• January 27, 2022

    Biden At His Side, Justice Breyer Announces Retirement

    Supreme Court Justice Stephen Breyer joined President Joe Biden at the White House Thursday to formally announce his retirement, kicking off a rush among Democrats to confirm a new member of the court to replace the oldest serving justice.

  • January 26, 2022

    Democrats Plan Swift Confirmation Of Breyer Successor

    The U.S. Senate's Democratic leaders pledged Wednesday to move swiftly to confirm a successor for U.S. Supreme Court Justice Stephen Breyer, who is expected to formally announce his retirement Thursday.

  • January 26, 2022

    CIT Judge Prods Feds On $74M Tariff Refund Refusal

    An importer fighting to recoup $74 million in tariffs appeared to sway the U.S. Court of International Trade against the government's jurisdictional arguments Wednesday, with Judge Timothy M. Reif questioning why the agency would refuse to apply a refund process it created.

  • January 26, 2022

    FedEx Investor Urges Del. Justices To Reverse Chancery Toss

    A FedEx Corp. stockholder who sued the company's board for failure to respond to illegal cigarette shipments tried to convince Delaware's Supreme Court Wednesday to reverse the dismissal of her case, saying the Chancery Court erred by repeatedly giving benefit of the doubt to the company instead of shareholders.

  • January 26, 2022

    4 Cruise Lines Oppose Jury Demand In Havana Docks Case

    Four major cruise lines have asked a Florida federal court to refuse a former Cuban port owner's demand for a jury trial in its case claiming they violated federal law by docking ships in Havana, saying a magistrate judge wrongly recommended that the jury demand is viable.

  • January 26, 2022

    Trump NEPA Rule Fight Is A Non-Starter, 4th Circ. Told

    The U.S. Chamber of Commerce and other business groups on Tuesday urged the Fourth Circuit not to revive environmentalists' challenge to a Trump-era rule overhauling the National Environmental Policy Act, backing White House arguments that green groups can't fight a rule that hasn't been implemented.

  • January 26, 2022

    DC Circ. Backs FERC In Phillips 66 Pipeline Access Fight

    The D.C. Circuit Court sided with the Federal Energy Regulatory Commission, finding that it had properly rejected a propane supplier's claims that Phillips 66 Co. was unlawfully denying the supplier access to its 688-mile Blue Line pipeline.

  • January 26, 2022

    Meet The Possible Nominees For Justice Breyer's Seat

    President Joe Biden has promised to nominate the first-ever Black woman to the nation's highest court. Here we look at the contenders for Justice Stephen Breyer's seat, including one notable front-runner.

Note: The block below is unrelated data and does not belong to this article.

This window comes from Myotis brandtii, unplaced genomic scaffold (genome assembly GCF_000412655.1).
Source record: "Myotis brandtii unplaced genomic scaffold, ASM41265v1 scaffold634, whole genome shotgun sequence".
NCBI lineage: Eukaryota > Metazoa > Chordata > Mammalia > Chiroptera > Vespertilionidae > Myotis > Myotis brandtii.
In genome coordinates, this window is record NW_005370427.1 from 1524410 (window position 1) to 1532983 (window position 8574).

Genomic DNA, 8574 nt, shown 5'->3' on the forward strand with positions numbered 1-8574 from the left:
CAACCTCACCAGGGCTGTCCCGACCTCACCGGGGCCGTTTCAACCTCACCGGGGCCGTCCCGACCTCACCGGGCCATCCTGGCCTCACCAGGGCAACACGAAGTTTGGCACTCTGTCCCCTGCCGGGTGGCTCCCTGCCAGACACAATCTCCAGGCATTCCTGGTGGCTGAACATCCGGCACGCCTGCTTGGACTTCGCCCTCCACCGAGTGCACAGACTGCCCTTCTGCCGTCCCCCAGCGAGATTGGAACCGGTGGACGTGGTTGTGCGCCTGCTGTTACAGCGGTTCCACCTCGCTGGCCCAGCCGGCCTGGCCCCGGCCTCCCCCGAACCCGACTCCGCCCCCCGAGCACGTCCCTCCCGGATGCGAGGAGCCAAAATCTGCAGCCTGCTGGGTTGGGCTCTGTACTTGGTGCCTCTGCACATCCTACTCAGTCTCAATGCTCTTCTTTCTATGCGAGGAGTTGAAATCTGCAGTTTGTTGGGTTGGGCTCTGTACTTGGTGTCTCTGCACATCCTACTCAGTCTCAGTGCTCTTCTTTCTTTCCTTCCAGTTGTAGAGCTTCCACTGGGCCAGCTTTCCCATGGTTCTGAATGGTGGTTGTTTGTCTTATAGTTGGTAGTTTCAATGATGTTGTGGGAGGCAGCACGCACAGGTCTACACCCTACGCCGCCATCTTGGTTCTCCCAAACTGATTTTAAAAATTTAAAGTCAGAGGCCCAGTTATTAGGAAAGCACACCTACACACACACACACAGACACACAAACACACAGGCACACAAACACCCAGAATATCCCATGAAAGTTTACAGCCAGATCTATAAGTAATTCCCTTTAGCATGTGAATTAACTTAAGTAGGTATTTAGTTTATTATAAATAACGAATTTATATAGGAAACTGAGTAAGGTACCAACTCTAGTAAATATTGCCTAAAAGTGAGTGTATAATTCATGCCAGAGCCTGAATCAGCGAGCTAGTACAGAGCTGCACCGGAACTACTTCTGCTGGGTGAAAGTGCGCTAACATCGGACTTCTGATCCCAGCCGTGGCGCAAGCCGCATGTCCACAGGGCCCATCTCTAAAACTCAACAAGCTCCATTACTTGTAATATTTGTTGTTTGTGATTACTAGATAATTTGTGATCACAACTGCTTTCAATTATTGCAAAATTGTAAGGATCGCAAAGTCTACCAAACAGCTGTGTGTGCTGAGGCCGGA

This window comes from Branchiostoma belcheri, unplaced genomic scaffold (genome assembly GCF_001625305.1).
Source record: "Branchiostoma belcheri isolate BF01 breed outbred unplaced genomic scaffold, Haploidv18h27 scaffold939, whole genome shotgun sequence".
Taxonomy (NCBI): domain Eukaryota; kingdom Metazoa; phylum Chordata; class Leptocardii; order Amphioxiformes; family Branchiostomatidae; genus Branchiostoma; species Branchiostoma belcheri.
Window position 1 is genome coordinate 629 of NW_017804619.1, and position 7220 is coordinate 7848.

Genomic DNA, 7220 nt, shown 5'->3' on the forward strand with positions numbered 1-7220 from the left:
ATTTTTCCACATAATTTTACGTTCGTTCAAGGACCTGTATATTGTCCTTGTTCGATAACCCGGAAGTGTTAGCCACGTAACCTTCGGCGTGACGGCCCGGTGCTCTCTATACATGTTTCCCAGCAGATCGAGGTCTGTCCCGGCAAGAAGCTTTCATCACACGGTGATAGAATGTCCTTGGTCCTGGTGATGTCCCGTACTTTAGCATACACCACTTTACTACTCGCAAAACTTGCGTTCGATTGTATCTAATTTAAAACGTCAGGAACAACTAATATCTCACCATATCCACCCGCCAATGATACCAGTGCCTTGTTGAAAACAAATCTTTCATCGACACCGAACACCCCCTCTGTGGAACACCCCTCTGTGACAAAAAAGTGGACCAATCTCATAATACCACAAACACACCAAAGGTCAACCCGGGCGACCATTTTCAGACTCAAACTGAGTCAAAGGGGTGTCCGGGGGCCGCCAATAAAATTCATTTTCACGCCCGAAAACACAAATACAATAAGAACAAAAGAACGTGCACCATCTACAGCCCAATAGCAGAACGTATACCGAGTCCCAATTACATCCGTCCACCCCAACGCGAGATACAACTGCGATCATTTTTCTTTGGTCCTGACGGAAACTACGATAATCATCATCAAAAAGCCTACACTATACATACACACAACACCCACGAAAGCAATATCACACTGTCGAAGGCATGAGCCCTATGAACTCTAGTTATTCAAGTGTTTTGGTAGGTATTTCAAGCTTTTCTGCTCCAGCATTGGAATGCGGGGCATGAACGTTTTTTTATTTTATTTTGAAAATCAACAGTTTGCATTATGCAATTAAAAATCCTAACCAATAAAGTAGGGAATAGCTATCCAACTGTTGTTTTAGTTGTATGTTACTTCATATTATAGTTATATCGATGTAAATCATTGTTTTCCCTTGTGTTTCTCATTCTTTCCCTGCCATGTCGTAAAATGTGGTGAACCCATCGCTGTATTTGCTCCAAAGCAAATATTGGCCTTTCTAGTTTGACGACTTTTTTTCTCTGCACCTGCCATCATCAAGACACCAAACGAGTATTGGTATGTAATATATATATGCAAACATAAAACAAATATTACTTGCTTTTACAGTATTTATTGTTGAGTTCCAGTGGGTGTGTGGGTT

• January 26, 2022

    Courier Service Spent Workers' 401(k) Funds, DOL Says

    The U.S. Department of Labor sued a New York bike messaging service Wednesday, claiming the company looted employees' 401(k) funds to pay everyday expenses and shirked its obligation to match employees' plan contributions.

  • January 26, 2022

    Let Plaintiffs Outside Pa. Into FedEx Wage Suit, 3rd Circ. Told

    Former FedEx security specialists urged the Third Circuit to undo a Pennsylvania federal court's exclusion of claims by out-of-state plaintiffs in a collective wage action alleging overtime pay violations, arguing Wednesday that the ruling undermines the streamlined litigation mechanism of federal labor law.

Expert Analysis

  • How AI Can Transform Crisis Management In Litigation

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    Attorneys should understand how to use rapidly advancing artificial intelligence technology to help clients prepare for potential catastrophic events and the inevitable litigation arising from them, from predicting crises before they occur to testing legal theories once they arise, say Stratton Horres at Wilson Elser and David Steiger.

  • Scope, Circumvention, New Shippers: Key Rule Changes

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    William Isasi and Rishi Gupta at Covington suggest practices international trade practitioners should adopt in response to changes in U.S. Department of Commerce procedures for requesting scope and circumvention inquiries and new shipper reviews, especially in light of the newly retroactive application of some agency determinations.

  • Get Ready For Likely New Sanctions Against Russia

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    ​New sanctions against Russia​ ​will be a likely reaction to the military situation in Ukraine, so compliance professionals should review​ ​their current relationships and learn common red flags associated with Russian state-owned enterprises, oligarchs and senior officials, say Daniel Chirlin at Walden Macht, David Tannenbaum at Blackstone Compliance and Serge Masters at SDM.

  • Supervisor Relationships Are Key To Beating Atty Burnout

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    In order to combat record attorney turnover and high levels of burnout, law firm partners and leaders must build engaging relationships with supervisees, fostering autonomy and control, enabling expression of values, and building a sense of community and belonging, says Anne Brafford at the Institute for Well-Being in Law.